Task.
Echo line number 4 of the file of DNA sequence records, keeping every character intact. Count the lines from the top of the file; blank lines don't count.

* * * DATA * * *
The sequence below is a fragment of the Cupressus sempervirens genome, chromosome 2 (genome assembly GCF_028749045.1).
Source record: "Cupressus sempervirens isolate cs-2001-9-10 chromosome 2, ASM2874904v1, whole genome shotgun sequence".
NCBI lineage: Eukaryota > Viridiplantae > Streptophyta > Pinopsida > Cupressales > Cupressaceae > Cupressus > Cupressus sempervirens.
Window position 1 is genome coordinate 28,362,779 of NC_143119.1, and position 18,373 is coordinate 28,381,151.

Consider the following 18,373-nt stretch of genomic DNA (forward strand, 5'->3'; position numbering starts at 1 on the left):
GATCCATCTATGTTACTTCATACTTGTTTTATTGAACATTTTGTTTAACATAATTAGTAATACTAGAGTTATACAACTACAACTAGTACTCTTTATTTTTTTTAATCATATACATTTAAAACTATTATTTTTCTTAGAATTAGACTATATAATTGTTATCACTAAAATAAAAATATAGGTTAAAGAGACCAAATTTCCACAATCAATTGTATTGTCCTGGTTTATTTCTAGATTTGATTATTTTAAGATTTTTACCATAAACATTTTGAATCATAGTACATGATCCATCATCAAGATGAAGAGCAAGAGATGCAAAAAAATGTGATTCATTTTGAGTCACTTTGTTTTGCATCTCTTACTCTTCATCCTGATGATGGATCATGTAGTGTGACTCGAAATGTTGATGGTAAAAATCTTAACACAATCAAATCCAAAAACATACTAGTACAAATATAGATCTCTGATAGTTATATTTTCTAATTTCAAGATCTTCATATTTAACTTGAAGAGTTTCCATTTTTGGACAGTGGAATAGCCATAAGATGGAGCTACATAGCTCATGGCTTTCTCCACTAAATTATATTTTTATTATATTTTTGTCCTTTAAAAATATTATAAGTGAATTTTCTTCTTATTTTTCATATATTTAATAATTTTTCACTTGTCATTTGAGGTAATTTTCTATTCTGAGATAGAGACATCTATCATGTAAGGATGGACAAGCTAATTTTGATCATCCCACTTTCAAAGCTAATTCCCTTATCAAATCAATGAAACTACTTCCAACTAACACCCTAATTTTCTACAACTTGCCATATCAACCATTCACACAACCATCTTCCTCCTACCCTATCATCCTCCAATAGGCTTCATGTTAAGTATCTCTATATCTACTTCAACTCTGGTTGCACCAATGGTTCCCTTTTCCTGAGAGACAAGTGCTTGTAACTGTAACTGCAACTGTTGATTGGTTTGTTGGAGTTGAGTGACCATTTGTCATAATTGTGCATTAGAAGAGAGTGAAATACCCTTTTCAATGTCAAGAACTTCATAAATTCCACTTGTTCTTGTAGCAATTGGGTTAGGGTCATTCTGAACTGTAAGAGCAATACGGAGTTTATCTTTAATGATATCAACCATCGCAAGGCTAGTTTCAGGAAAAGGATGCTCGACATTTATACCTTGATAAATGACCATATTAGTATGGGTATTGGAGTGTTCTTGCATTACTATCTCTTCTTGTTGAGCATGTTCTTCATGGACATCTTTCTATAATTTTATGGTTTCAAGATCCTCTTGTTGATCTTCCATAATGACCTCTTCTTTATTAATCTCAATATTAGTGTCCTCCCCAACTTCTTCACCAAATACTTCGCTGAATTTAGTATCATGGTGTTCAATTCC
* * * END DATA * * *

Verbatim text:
Window position 1 is genome coordinate 28,362,779 of NC_143119.1, and position 18,373 is coordinate 28,381,151.